Friday, September 5

Reforming MLB

It’s time for Jose Melendez’s KEYS TO THE GAME.


Isn’t that what we should be hearing from the Bronx right now?

Come on guys, show some heart. It’s September, the Red Sox have a healthy lead on the Yankees; shouldn’t you guys be telling us how it’s 1978 all over again?

Please? It just doesn’t feel right without it. And it makes Jose worry that something terrible is going to happen. Jose needs you folks to tell him how the collapse is imminent, how Ron Guidry and Bucky Dent are coming to get us. Can’t you please tell Jose how Don Zimmer is going to ruin everything?

Jose knows, Jose knows. You don’t feel like you can, what with the Yankees being terrible and all, but don’t you worry what will happen if you don’t? Sure, everything COULD be fine. But will it? How do you know?

If you don’t start talking about 1978 soon, will the harvest ripen or will the locusts descend? Will we freeze in the winter or snuggle safe and secure? If you don’t start talking about it soon, Yankee Stadium may be razed to the ground. Don’t laugh; it could happen.

We don’t know, because every time the Red Sox are in playoff position at this time of year, and the Yankees aren’t, you guys start talking about 1978.

So please, for Jose, can you give it a try? Jose will get you started.

This is just like 1978. Boston choked then and they’ll choke now. They suck. The Red Sox are chokers and they always will be. They haven’t even won a World Series in almost a year. Losers.

2. When Jose went off to graduate school, the main reason he cited in these very pages was that he had simply run out of bullsh*t from his undergraduate days, and needed brand new bullsh*t to fill his intellectual gas tank. (Note: Does bullsh*t count as biodiesel?)

Three weeks in, Jose is happy to say that he is already topping off, squeezing the meter toward 00, if you will.

After just two weeks of studying global policy, Jose is prepared to offer a compelling vision of how Major League Baseball should be restructured in order to learn the essential lessons of the United Nations.

For starters, it should be apparent to anyone now, that the governing structure of baseball does not reflect the underlying power dynamic in meaningful way. One team one vote on League decisions? That’s crazy talk. What we need is a “Security Council” led by the five most powerful teams (note: Red Sox, Yankees, Cubs, Dodgers and Cardinals) who can take the lead in deciding for everyone what is best for the game. Of course, it is possible, that in 30 years the Red Sox might recognize the White Sox as the legitimate representatives of Chicago and remove the Cubs from the seat and perhaps even the league.

“But what about the small market teams?” fans in Pittsburgh and Oakland will say. “What about us?”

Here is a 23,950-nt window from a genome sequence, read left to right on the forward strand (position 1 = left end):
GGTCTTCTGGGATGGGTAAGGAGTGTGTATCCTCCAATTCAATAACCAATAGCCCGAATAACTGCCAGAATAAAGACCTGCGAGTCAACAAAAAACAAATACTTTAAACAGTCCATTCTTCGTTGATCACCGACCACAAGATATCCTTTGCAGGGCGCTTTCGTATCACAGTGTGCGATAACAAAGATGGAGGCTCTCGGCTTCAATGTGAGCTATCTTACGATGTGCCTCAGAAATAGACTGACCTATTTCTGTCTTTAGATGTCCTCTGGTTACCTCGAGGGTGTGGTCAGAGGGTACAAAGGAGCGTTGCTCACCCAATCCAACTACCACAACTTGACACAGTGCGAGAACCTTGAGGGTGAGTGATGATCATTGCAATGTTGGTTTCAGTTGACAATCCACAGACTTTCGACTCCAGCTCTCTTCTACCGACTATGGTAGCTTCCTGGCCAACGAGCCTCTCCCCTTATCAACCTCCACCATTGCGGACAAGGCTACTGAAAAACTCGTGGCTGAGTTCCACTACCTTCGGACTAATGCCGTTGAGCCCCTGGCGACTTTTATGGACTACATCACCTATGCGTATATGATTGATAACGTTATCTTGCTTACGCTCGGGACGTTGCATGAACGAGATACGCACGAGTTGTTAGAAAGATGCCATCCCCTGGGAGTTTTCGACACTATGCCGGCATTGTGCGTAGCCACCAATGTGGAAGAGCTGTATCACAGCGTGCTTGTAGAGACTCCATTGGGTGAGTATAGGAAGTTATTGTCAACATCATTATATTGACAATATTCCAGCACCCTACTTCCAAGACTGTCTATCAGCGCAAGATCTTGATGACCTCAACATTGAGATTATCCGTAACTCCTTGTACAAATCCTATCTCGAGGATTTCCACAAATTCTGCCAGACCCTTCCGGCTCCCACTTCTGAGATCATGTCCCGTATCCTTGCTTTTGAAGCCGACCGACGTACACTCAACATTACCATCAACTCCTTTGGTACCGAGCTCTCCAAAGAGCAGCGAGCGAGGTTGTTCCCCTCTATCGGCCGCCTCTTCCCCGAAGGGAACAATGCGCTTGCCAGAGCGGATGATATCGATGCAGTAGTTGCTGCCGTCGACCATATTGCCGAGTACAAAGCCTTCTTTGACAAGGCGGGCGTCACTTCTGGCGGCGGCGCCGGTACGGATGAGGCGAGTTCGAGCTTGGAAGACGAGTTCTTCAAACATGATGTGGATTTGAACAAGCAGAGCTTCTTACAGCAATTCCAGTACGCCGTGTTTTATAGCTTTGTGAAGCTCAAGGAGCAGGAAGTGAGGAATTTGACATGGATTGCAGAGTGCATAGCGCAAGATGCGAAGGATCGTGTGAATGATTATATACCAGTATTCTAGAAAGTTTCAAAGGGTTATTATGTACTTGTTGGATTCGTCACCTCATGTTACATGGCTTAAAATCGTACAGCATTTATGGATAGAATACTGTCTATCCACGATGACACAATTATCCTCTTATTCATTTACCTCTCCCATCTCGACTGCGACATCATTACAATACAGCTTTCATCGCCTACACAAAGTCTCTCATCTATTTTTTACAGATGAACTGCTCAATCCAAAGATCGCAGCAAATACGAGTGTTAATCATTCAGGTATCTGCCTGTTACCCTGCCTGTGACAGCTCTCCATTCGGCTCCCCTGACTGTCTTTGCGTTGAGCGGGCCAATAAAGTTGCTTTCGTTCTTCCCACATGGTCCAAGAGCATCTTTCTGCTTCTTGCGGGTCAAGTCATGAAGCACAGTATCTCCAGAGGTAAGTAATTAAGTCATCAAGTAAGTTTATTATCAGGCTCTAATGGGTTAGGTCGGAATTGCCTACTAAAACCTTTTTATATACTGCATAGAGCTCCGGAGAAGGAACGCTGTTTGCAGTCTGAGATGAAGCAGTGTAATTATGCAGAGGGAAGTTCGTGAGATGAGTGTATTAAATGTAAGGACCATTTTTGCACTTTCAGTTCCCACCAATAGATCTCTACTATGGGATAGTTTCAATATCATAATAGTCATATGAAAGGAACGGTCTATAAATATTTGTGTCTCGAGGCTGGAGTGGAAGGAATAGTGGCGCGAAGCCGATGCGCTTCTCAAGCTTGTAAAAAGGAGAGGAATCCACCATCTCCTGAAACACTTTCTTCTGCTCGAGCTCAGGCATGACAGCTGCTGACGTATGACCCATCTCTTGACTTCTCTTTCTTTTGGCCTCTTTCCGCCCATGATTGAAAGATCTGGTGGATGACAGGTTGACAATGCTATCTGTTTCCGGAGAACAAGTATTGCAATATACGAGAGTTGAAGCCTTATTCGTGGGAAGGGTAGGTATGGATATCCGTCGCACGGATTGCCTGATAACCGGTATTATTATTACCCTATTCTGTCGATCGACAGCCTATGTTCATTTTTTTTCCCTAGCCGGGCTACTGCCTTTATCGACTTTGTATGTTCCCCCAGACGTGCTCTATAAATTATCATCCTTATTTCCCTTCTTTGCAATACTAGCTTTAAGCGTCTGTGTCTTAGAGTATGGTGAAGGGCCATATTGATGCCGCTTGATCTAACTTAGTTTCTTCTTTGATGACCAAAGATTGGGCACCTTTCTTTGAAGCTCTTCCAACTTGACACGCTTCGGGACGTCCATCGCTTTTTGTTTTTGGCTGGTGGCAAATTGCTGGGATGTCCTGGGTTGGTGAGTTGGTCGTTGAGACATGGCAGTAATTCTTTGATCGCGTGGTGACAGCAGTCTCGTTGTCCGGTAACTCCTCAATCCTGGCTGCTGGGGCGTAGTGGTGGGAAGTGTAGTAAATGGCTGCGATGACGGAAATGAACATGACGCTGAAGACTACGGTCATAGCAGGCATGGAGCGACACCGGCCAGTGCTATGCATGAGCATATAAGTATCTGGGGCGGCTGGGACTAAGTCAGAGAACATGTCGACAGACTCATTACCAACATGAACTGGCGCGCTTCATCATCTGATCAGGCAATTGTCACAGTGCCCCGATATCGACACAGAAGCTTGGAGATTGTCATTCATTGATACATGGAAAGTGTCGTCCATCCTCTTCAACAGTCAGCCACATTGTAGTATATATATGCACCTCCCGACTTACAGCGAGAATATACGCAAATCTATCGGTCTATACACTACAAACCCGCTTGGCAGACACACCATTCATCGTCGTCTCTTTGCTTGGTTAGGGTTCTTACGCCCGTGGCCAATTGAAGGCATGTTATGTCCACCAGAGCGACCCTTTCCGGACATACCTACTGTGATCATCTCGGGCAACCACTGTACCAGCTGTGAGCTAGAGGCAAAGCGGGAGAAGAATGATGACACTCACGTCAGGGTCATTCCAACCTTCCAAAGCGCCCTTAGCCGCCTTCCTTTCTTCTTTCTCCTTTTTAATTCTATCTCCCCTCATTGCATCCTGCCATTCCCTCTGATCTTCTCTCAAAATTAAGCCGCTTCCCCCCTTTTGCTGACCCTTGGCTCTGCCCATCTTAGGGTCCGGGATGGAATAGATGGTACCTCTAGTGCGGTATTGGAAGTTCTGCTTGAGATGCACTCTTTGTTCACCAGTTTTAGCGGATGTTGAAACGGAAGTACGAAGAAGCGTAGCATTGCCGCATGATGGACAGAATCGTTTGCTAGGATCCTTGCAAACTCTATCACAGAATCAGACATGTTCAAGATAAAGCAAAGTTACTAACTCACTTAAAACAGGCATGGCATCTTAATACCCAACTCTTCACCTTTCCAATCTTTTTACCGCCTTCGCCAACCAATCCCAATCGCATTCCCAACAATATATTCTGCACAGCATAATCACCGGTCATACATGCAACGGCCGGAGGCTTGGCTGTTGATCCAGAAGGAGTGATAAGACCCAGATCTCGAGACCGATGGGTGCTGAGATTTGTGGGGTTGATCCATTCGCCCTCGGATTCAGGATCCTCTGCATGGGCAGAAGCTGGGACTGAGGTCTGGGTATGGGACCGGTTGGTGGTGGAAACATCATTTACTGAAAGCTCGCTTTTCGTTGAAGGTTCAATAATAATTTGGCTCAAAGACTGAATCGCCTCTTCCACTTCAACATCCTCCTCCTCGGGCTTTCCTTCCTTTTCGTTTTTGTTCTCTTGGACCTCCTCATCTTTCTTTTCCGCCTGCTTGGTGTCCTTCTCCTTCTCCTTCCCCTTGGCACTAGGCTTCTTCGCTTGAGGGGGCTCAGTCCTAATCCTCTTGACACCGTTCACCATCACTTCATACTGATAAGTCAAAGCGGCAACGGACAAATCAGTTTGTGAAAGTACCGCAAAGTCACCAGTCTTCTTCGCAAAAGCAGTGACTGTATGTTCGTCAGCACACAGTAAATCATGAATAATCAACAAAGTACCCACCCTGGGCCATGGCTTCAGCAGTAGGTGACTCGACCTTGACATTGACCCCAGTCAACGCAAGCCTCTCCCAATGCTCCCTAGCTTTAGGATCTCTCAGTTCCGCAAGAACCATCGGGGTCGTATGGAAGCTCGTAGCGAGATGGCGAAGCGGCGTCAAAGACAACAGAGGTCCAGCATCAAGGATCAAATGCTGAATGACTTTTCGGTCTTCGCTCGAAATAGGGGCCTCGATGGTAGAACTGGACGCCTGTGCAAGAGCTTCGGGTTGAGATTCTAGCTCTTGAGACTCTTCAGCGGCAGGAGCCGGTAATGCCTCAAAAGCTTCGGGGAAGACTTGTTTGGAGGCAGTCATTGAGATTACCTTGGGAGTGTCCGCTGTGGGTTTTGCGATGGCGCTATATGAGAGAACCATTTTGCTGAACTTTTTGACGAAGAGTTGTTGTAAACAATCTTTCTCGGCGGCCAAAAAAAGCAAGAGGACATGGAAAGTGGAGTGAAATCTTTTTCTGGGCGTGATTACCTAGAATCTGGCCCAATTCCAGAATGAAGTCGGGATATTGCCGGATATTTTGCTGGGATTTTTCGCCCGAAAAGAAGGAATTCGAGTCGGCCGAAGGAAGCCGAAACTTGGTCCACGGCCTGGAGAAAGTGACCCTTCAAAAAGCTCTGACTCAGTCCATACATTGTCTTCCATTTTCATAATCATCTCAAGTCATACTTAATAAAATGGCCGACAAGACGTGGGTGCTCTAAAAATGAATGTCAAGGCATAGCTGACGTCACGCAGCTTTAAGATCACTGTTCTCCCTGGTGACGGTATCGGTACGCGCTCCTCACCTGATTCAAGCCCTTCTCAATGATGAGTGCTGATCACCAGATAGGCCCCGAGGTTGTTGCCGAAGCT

Well, you guys can elect a member from each of the six divisions who will get to join the Security Council, where your representative will look pretty and fetch coffee. Occasionally, they will be allowed to nod their head in agreement or say “Good idea.”

In addition, it’s not like we are going to get rid of the old MLB Board of Governors, or whatever it’s called. We’ll just strip it of all its responsibility. Do not worry; there will still be complementary lobster tails at meetings. Also, you can play a role in determining what teams get recognized as parts of the Major Leagues. For instance, if the Durham Bulls want to secede from the Rays and form their own major league club, you would get to vote on that. Of course, if you vote no, the Red Sox will just recognize the Bulls anyway, thereby stripping the Rays of a valuable source of talent. On the downside, this might prompt the Yankees to lay claim to the entire Cincinnati Reds outfield. But do not worry if you are a Reds fan. Jose is pretty sure Dick Cheney wants to give the Reds NATO membership, which is good, because Jose is absolutely prepared to fight and die to defend Corey Patterson.

But governance is not enough. Major League Baseball needs strong and vital institutions as well. They need organizations to coordinate trading policy, labor policy and environmental issues leading to the decline of the ash bat. (Note: Can the Red Sox bring that absurd Nady/Marte trade before the WTO? That’s got to violate a dumping treaty or something, doesn’t it?) Also, someone needs to order the lobster tails. To manage this formidable bureaucracy, Jose proposes that the Office of the Commissioner be abolished and replaced by the office of the Secretary General of Baseball, whose primary qualification be that he has an awesome name. (Note: Every UN Secretary General has had a cool name except Kurt Waldheim. U Thant may be the coolest name ever.) While this would make Bud Selig ineligible for the office, past commissioners like Kennesaw Mountain Landis and Bowie Kuhn would have been eligible. Jose’s recommendation for Secretary General would be Ugueth Urtain Urbina. Sure he is a dangerous criminal, but so was Kurt Waldheim. The Secretary General would be in charge of a set of bureaucracies called The Secretariat, which, Jose imagines, would be staffed entirely by horses.

Another nice thing about the new system is that baseball could implement all sorts of important rules and then not enforce them. Take the new instant replay policy. Under Jose’s proposal, if there was a home run in question, umpires could simply refuse to call it “a home run in question,” thereby making it ineligible for review… sort of… like… now.

Obviously the system is not perfect, but Jose thinks it is well worth a try. After all the United Nations has a decent track record at replacing failed Leagues.

3. Among the subjects Jose is studying this semester is statistics, and as a part of its curriculum, Jose is using a program called STATA to run various kinds of statistical analyses. The program is useful, Jose supposes, but it is also immensely frustrating. After two weeks of working with it, Jose has still not found the command to calculate slugging percentage. He won’t even talk about range factor.